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Buddhadharma : Fall 2012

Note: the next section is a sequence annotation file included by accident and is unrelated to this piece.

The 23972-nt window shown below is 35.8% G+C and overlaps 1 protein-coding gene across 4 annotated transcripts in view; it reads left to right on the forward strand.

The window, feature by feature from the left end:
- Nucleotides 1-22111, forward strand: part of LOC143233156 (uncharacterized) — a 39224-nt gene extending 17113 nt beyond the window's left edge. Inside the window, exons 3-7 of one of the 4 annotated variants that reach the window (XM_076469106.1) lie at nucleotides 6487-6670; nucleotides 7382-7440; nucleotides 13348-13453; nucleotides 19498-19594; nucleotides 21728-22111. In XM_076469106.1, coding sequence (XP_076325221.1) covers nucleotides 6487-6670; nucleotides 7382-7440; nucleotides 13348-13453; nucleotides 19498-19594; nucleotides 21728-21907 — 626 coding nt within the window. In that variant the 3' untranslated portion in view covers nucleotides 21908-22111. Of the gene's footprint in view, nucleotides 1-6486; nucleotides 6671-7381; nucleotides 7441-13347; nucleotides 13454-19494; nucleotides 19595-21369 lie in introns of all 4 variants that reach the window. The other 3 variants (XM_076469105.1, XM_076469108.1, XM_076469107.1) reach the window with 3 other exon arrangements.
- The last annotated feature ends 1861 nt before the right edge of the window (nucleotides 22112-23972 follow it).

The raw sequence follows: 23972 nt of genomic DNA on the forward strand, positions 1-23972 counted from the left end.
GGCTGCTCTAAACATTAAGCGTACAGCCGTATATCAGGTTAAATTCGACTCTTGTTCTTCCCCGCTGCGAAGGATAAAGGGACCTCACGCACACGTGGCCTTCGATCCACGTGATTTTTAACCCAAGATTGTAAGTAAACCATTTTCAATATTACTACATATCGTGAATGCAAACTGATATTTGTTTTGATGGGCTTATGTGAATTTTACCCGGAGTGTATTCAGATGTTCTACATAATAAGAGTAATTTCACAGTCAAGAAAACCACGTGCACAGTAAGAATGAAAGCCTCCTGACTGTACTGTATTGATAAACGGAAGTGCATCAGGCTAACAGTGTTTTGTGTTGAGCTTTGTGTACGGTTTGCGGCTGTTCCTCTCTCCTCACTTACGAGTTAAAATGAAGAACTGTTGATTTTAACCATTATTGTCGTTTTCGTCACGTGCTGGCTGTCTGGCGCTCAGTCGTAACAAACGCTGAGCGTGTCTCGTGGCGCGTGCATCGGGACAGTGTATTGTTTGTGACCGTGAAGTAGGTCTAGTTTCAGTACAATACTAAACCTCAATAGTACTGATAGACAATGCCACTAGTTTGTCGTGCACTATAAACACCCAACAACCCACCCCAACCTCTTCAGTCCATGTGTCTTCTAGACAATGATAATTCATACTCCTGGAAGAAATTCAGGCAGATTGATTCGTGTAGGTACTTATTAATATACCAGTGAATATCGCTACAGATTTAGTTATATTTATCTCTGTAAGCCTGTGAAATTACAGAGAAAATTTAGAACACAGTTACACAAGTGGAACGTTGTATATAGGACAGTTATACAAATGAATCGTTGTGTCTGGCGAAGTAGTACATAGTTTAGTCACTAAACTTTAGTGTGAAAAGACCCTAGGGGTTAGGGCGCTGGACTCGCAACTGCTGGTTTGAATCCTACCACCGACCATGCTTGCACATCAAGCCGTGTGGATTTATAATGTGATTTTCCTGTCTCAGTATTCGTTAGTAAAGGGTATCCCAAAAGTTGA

50 BUDDHADHARMA: THE PRACTITIONER’S QUARTERLY FALL 2 0 1 2 route, still they are participating with you, help- ing your sitting. When you put eyeglasses on, eyeglasses begin to sit. When you lift something from here to there, that lifting something is this way, because everything is lifted with it. Shikantaza in its purest form is identical to anuttara samyak sambodhi, complete and per- fected enlightenment. That is why it has to be done for itself. The only special technique is total self-acceptance, with one’s total self—the total self-acceptance of where you are, your birth, the world, the whole thing. Otherwise, you can- not sit, even for one minute. So let your breath sit with you. Let your eyeglasses sit with you. Let the house sit with you. Let your garment, whatever you wear, sit properly. People mov- ing outside all sit with you, but it is you taking the sitting posture. You gather them. In the end, something is sitting. Something sits. The Pain Is Not Yours Once you go in and start to stretch yourself in this particular condition called practice, it is very strenuous. Sitting still feels like disappearing from this world. You go into the rock, into the thick wall, and feel as if you are disappearing as a human being. When you turn around and get up, you discover you’re still alive! The problem is not pain in the body, but the pain of undissolved suf- fering in your mind, and yet that is what you’ve got. Better to look at it, at what it is, instead of being frightened by the appearance of it. You can feel pain, but you cannot have it. It is not yours. For some, the whole universe is ach- ing; it’s all a matter of degrees. It happens, so let it go. Blow the pain away with your breath. We have come together as this condensed form, so in this situation just sit upright and align yourself with gravity. There is another pain that shows up as soon as you practice, and it has nothing to do with your legs. This pain is a feeling of something missing, like forgetting an important item while holding so many packages, like searching for a lost child, or an urge to be with someone. It is the separation from something that you are meant to be, that is nearby. Removed from it, you feel the pull toward it. So there is practice, student, teacher, father, daughter, so on. How to sustain the relationship, with space between, connected but not too entangled and able to move—that is the issue. NICOLASSCHOSSLEITNER K obun Chino Otokawa Roshi, who is often referred to simply as Kobun, was born to an esteemed temple family in the mountain- ous snow country of Japan. He was a gifted young man, practiced with Koto Sawaki in Kyoto, had advanced degrees in Buddhist studies, was famously adept at calligraphy, practiced kyudo, music, art, and taught the dharma. He also spoke English, albeit with a soft, spacious, poetic style, one that apparently was unique even in his native Japan. In 1967, upon finishing monastic training at Eihei-ji Monastery, Kobun was about to return to ordinary temple life in Japan when he answered a request from Suzuki Roshi to come to California to help with American Zen students. Katagiri Roshi also came from Japan to San Francisco Zen Center at that time. For both of them it must have been a culture shock. Their transition from quiet monastic settings brought them to a location very close to Haight-Ashbury in its wild prime. Kobun then went to help establish monastic practice at Suzuki Roshi’s newly formed Tassajara monastery, and following Tassajara he lived south of San Francisco. He began to raise a family and taught at Haiku Zendo, where Suzuki Roshi’s book Zen Mind, Beginner’s Mind came to be. As students began to gather, Santa Cruz Zen Center emerged, then Kannon-do, Spring Mountain, Jikoji, and Hokoji in New Mexico. Two European practice centers, Puregg and Felsentor, were established by dharma heir Vanja Palmer. Floating Zendo, Everyday Dharma Zen Center, Hakubai, Sokukoji, and O-An Zendo are also part of Kobun’s lineage. Additionally, Kobun was a teacher to the Shambhala sangha, where he introduced Shibata Sensei’s kyudo practice to the sangha, taught calligraphy, transmitted an oryoki practice, and at the time of his death held the World Wisdom Chair at Naropa University. In the summer of 2002, in an alpine village in Switzerland, Kobun died in a drowning accident along with his daughter Maya. This year, the tenth anniversary of his death, his legacy is being commemorated with ceremonies, celebrations, the archiving of his teaching and calligraphy, and the development of various publications. My Teacher’s Legacy Kobun Chino came to America in 1967 at the request of Suzuki Roshi and spent the next thirty-five years helping spread the dharma in the West. Shoho Michael Newhall recalls his teacher’s life. Kobun Chino in Puregg, in the Austrian Alps, ca 1994